What gifted students need


It seems clear that gifted students need to find a reason for learning beyond the acquisition of grades or awards. They want to feel engaged and proud of their school - but they often don't have any reason to care. As I commented in a book chapter about gifted underachievers:
"Gifted students learn best when they are intrinsically motivated, passionate, challenged, inspired, curious, and believe that what they are studying is meaningful and useful... If they feel truly 'seen' and understood, believe the school is investing its energy into their education as much as it does for other students, and wants them to excel, it will garner their respect" (Post, 2017).

What have you found that helps increase engagement with school?



References:

Gottleib, R., Hyde, E., Immordino-Yang, M.H., & Kaufman, S.B. (2016). Cultivating the social-emotional imagination in gifted education: Insights from educational neuroscience. Annals of the New York Academy of Sciences, 1-10.

Kanevsky, L. & Keighley, T. (2003). To produce or not to produce? Understanding boredom and the honor in underachievement. Roeper Review, 26, 20-28.

Landis, R. & Reschly, A. (2013). Reexamining gifted underachievement and dropout through the lens of student engagement. Journal for the Education of the Gifted, 36, 220-249.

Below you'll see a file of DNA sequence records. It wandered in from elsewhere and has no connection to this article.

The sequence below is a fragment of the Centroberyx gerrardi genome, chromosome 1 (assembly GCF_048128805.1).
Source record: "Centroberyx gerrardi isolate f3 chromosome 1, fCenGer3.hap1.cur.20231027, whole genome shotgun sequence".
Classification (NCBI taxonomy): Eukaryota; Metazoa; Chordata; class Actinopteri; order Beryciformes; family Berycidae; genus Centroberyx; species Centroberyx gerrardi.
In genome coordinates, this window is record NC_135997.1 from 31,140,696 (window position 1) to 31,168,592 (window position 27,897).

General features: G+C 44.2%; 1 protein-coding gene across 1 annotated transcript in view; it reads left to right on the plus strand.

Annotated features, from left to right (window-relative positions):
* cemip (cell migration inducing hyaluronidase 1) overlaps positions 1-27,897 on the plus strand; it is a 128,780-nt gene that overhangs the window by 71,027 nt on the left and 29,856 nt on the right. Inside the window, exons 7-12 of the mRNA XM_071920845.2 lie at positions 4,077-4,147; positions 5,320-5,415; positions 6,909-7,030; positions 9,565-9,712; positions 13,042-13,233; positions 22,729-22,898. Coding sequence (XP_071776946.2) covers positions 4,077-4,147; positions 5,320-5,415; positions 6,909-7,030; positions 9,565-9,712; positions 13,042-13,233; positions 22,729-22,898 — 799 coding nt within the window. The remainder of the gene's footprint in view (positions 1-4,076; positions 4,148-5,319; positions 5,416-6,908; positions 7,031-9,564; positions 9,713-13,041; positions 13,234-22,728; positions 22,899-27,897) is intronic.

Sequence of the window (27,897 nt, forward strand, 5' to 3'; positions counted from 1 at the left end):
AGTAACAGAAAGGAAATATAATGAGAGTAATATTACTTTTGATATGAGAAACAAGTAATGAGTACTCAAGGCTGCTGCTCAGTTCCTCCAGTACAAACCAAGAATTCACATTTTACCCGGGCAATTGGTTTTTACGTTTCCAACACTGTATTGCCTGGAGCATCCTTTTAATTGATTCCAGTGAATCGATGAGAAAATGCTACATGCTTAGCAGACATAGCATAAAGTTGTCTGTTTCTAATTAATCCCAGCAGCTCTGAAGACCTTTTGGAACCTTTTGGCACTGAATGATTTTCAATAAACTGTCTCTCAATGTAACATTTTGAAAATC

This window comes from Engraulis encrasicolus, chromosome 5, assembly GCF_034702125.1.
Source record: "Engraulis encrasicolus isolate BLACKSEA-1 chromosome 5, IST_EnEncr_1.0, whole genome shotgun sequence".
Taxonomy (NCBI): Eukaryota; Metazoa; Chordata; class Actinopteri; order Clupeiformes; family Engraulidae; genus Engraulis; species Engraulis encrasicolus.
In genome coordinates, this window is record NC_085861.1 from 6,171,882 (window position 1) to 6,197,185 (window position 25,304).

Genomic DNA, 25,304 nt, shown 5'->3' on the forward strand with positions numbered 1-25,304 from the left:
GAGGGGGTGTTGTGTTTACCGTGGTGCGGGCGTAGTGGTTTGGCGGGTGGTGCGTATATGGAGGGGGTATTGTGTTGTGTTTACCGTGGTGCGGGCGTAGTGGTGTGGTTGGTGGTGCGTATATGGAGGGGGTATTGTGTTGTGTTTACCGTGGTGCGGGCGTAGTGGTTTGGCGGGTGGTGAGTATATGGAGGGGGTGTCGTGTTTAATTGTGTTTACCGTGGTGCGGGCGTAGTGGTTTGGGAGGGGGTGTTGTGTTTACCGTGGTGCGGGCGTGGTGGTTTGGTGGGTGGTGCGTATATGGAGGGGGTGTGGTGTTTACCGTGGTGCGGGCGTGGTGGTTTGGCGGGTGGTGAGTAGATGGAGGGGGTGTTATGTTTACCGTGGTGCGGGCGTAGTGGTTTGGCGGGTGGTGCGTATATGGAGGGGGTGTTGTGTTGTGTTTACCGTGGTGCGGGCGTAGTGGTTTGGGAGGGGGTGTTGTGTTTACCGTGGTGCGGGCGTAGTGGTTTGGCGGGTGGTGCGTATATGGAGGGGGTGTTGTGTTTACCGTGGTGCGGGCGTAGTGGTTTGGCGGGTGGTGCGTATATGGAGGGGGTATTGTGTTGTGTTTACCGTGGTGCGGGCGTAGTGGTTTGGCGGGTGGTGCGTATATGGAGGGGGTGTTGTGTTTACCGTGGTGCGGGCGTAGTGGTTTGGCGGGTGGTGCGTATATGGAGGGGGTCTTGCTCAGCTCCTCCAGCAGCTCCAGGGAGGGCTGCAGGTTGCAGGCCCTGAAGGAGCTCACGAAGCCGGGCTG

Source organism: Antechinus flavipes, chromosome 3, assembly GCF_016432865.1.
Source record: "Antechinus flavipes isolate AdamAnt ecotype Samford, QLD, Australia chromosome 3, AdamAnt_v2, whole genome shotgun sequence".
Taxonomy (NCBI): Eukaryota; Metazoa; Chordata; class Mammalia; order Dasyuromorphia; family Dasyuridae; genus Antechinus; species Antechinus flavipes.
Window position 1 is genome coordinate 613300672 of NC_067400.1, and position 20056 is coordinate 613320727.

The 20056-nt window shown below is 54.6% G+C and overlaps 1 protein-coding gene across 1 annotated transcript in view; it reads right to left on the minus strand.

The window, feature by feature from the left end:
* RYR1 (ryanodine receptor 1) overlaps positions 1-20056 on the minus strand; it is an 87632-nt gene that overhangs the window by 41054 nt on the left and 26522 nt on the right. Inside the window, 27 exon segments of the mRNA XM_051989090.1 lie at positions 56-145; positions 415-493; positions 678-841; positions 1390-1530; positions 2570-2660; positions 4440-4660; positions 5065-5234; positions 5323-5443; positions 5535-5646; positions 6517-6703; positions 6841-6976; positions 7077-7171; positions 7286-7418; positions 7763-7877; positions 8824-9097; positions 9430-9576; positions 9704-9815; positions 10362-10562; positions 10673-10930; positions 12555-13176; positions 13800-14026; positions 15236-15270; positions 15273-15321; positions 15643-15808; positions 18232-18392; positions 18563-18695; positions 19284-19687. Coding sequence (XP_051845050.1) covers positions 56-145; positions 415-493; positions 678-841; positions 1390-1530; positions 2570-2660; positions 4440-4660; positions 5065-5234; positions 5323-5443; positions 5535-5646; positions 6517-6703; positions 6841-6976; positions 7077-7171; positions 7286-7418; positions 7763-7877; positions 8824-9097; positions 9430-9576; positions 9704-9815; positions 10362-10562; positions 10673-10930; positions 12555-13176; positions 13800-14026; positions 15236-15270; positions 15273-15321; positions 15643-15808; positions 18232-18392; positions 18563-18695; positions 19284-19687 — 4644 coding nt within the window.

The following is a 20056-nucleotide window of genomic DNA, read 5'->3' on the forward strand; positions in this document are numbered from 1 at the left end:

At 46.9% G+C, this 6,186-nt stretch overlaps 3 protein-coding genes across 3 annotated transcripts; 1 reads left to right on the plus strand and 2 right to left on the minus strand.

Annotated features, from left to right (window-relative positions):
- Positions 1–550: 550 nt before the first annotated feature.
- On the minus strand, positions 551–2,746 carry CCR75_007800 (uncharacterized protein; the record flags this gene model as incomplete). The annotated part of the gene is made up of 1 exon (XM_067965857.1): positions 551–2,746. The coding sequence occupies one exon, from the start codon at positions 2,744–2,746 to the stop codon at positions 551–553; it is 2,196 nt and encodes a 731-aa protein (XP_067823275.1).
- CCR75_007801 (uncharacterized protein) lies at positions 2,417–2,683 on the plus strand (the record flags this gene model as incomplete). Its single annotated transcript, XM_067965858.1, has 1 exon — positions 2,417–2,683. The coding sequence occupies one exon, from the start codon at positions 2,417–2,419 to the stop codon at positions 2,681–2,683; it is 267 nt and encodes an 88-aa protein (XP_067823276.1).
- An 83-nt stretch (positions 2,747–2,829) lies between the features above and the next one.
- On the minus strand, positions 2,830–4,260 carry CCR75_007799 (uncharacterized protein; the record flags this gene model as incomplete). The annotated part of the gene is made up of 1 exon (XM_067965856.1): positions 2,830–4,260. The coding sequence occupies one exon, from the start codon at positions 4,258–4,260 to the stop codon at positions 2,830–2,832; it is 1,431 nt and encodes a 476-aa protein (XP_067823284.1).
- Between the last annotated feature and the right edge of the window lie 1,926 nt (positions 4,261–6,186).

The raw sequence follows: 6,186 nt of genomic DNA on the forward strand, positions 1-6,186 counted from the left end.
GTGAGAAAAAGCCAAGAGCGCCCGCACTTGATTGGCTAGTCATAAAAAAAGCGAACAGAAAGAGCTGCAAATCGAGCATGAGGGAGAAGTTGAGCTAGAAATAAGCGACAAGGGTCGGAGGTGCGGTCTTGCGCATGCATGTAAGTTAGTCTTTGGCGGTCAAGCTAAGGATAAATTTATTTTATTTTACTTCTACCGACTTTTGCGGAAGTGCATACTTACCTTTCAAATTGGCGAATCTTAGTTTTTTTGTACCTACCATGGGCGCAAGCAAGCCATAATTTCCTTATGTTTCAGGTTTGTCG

Matthews, M. S. & McBee, M. T. (2007). School factors and the underachievement of gifted students in a talent search summer program. Gifted Child Quarterly, 51, 167-181.

McCoach, D.B. & Siegle, D. (2003). Factors that differentiate underachieving gifted students from high-achieving gifted students. Gifted Child Quarterly, 47, 144-154.

Post, G. (2017). Gifted underachievers under-the-radar. In R. Klingner (ed.), Gifted Underachiever. Hauppauge, NY: Nova Science Publishers.  

Siegle, D. & McCoach, D.B. (2005). Motivating gifted students. Waco, TX: Prufrock Press.

Vogl, K. & Preckel, F. (2014). Full-time ability grouping of gifted students: Impacts on social self-concept and school-related attitudes. Gifted Child Quarterly, 58, 51-68.


This blog is part of Hoagie's Gifted Education Blog Hop on Just the Facts. To read more blogs, click on:  http://www.hoagiesgifted.org/blog_hop_just_the_facts.htm